bbr marketing Blog
When the Pope is on Twitter…
By Bonnie Buol Ruszczyk
My client base consists primarily of attorneys and accountants. This is not an early adopter group of most new technology, and for good reason. They are saddled with all sorts of regulations that most businesses are not, and have to worry about anything they say being construed as advice.
Also, in their defense, Twitter was not marketed very well as a business tool in its early stages. Twitter is still seen by many as an egocentric medium where people are always posting about what they had for lunch or how great (or horrible) their date was last night.
With that said, it’s time for my lovely professional service providers to quit rolling their eyes every time I mention Twitter in a presentation or meeting. Social media is here to stay, and Twitter is rapidly becoming (or has already become) an important marketing tactic that everyone should have in his or her toolbox.
When I read this article https://bit.ly/aewjUg, I wasn’t sure whether to gape in surprise or be impressed. Either way, when the Pope is on Twitter, and encouraging his priests to reach out to parishioners with tweets, it has definitely hit mainstream.
So, you say, “I just don’t have the time to learn it or to ‘tweet’ all the time.” The beauty is that you don’t have to. First of all, it’s incredibly easy to set up a page and join the Twitter universe. As Geico says, “Even a caveman can do it.”
Just click on “Join the Conversation,” enter your name and password, and you are up and running. Look up people and companies that you are interested in and follow them. Post a “Follow me on Twitter” link on your Website so visitors can easily follow you. Add your Twitter link to your outgoing email signature. You’ll be surprised how quickly you can build a following with little effort.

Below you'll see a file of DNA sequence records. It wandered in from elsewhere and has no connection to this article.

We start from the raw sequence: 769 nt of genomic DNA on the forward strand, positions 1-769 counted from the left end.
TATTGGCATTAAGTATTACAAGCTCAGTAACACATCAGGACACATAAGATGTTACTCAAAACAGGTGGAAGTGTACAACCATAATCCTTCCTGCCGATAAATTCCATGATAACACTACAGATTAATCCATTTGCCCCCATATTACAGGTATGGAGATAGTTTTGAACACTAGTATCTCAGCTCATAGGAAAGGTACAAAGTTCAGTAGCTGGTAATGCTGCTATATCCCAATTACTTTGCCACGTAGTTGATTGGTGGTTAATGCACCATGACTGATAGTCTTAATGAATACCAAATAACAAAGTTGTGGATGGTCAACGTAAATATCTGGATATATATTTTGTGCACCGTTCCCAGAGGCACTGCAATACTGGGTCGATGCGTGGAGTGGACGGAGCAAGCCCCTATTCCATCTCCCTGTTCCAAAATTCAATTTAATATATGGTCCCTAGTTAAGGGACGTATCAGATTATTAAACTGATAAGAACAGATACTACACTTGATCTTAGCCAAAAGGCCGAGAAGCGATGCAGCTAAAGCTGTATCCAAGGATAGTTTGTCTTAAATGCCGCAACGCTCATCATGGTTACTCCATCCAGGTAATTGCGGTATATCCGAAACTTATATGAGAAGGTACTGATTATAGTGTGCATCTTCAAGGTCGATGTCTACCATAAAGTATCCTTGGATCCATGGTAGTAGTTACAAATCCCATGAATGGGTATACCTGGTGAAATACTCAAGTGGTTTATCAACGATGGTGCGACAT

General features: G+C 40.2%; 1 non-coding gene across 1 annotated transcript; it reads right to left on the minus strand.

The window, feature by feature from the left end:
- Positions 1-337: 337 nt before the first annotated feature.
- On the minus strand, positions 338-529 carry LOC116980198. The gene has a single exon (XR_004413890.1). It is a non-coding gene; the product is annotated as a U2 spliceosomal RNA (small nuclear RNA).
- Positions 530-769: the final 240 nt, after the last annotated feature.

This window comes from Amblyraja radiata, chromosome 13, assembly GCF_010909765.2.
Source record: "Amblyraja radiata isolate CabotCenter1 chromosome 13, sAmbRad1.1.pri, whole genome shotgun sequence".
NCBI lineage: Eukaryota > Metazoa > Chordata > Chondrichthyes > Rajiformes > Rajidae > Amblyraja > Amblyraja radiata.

So now you are up and running, but don’t know what to say. I’m sure you read particular trade publications or Websites that contain information of interest to you and your industry. Post a link to the articles you think your followers would be interested in reading. Post links to your own articles (you are writing articles, right?) to reach an entirely different audience. Re-tweet interesting content from those you are following. You’ll find it’s rather easy to find things to post, and you won’t be stuck with “not sure what 2 say, but going 2 post this anyway” sort of babble.
TIP: Go to www.bitly.com to shorten URLs for posting. It will take up less of your 140-word count, and also show you which articles are the most popular and getting the most readership and re-tweets.
So, now for the main objection, “I don’t have the time!” Admittedly, Twitter can be a serious time-sucker, but if you do it right, you can get the benefits from creating your own online community without it taking hours of your day. To misquote Apple, “There’s a Website for that.” There are many sites – both paid and free – that allow you to schedule your Twitter posts, so you don’t have to be on there all the time. www.hootsuite.com and www.SocialOomph.com are both good ones, and they are free. By using one of these tweet aggregators, you can dedicate an hour or so a week and get all the benefits of Twitter without spending massive amounts of time on the sites.
So what are you waiting for? Dip your toe into the Twitter water and see how you like it. You’ll soon be an expert with hundreds of followers, people that you would have never met in any other way. Come on in, the water’s fine!
Oh, and follow me on www.twitter.com/bbrmarketing, and let me know how you like it.
I have a lot of the same issues, even within the marketing/creative industry. We’re supposed to be the ones that ‘get’ it!
I think it’s really, really, really, really hard to break out of the traditional “Let’s tell our customers about us” mode into the social media “We need to start a dialogue with our customers” approach. I get a lot of glazed-over looks.
I love this. You explained how to jump into the water and why you should so succinctly and compellingly. The visual of the elderly pope tweeting should give even the most timid a [spiritual] calling to try.